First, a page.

by Nils Osmar. October 3, 2022. Medical Disclaimer
In a recent animal study, the amino acid leucine was found to reverse antherosclerosis and lower total cholesterol levels. See study: Leucine supplementation via drinking water reduces atherosclerotic lesions in apoE null mice
Some people in our community avoid leucine, which is found mainly in animal foods, because it activates mTOR (the growth pathway) and temporarily shuts off AMPK (the longevity pathway) after we eat foods containing it. While I agree that it’s good to take breaks from mTOR activation, I personally see no reason to avoid foods with leucine.
What makes sense to me is to use intermittent fasting or time restricted eating to alternate between stretches of mTOR and AMPK activation.
These days, I’m eating all of my meals within about 5 hours a day. I start fasting after dinner, and don’t eat again till around 2 the next afternoon. During those 5 hours, I eat ample protein and am not afraid of activating mTOR. In fact, activating it is my goal. During the other 19 hours, I’m eating nothing, so mTOR will switch off and AMPK will become activated (along with a light level of autophagy, which cleans debris from our cells).
Other approaches, like alternate day fasting, provide even longer stretches of AMPK activation.
See study: “Intermittent Fasting Activates AMP-Kinase”
Interestingly, an ITP study looked at leucine found that while it does not extend lifespan, it doesn’t shorten it either. So the notion that we should avoid foods high in leucine because activating mTOR could shorten the lifespan is not supported by the ITP.
Some mTOR activation is in fact necessary to prevent sarcopenia and keep the immune system strong. (Animals who are fed very low protein, low leucine diets have depressed immune function. Their immune systems are so poor they could never survive, much less have extended lifespans, outside of the protected environment of the lab.) See article: “Protein Malnutrition Impairs the Immune Response“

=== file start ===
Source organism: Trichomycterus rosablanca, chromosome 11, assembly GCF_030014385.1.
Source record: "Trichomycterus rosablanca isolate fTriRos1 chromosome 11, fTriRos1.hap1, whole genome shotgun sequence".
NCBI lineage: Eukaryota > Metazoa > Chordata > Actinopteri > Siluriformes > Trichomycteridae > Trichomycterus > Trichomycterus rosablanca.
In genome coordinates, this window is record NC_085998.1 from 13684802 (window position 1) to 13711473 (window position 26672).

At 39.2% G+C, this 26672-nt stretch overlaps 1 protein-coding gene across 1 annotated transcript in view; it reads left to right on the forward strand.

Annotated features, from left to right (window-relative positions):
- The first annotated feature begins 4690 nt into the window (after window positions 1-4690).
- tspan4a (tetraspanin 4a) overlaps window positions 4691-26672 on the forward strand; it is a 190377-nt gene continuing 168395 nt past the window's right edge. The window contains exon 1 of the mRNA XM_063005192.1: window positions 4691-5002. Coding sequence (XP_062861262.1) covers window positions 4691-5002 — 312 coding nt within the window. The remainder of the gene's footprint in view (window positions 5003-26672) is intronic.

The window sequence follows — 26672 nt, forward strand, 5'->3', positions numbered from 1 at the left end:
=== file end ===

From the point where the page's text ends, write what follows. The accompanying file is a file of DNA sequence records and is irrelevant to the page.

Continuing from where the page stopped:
Leucine and muscle growth
Aging people are faced with the reality that our muscles start shrinking as we age. Eating too little protein and leucine is a particularly dangerous approach for the older population. We can learn also from studies focusing on bodybuilders. Here’s a quote from a study called Evidence-based recommendations for natural bodybuilding contest preparation: nutrition and supplementation
A relatively recent concept with potential application to meal frequency is that a certain minimum dose of leucine is required in order to stimulate muscle protein synthesis.
Norton and Wilson  suggested that this threshold dose is approximately 0.05 g/kg, or roughly 3 g leucine per meal to saturate the mTOR signaling pathway and trigger MPS. A related concept is that MPS can diminish, or become ‘refractory’ if amino acids are held at a constant elevation.
Evidence of the refractory phenomenon was shown by Bohé et al. , who elevated plasma amino acid levels in humans and observed that MPS peaked at the 2-hour mark, and rapidly declined thereafter despite continually elevated blood amino acid levels.
For the goal of maximizing the anabolic response, the potential application of these data would be to avoid spacing meals too closely together. In addition, an attempt would be made to reach the leucine threshold with each meal, which in practical terms would be to consume at least 30–40 g high-quality protein per meal.
In relative agreement, a recent review by Phillips and Van Loon  recommends consuming one’s daily protein requirement over the course of three to four isonitrogenous meals per day in order to maximize the acute anabolic response per meal, and thus the rate of muscle gain.
Most elderly people aren’t bodybuilders, but the same principles apply to muscle growth in both groups, particularly since the activation of mTOR in response to protein is inversely correlated with aging.
This article is not intended as, and should not be taken as, medical advice.
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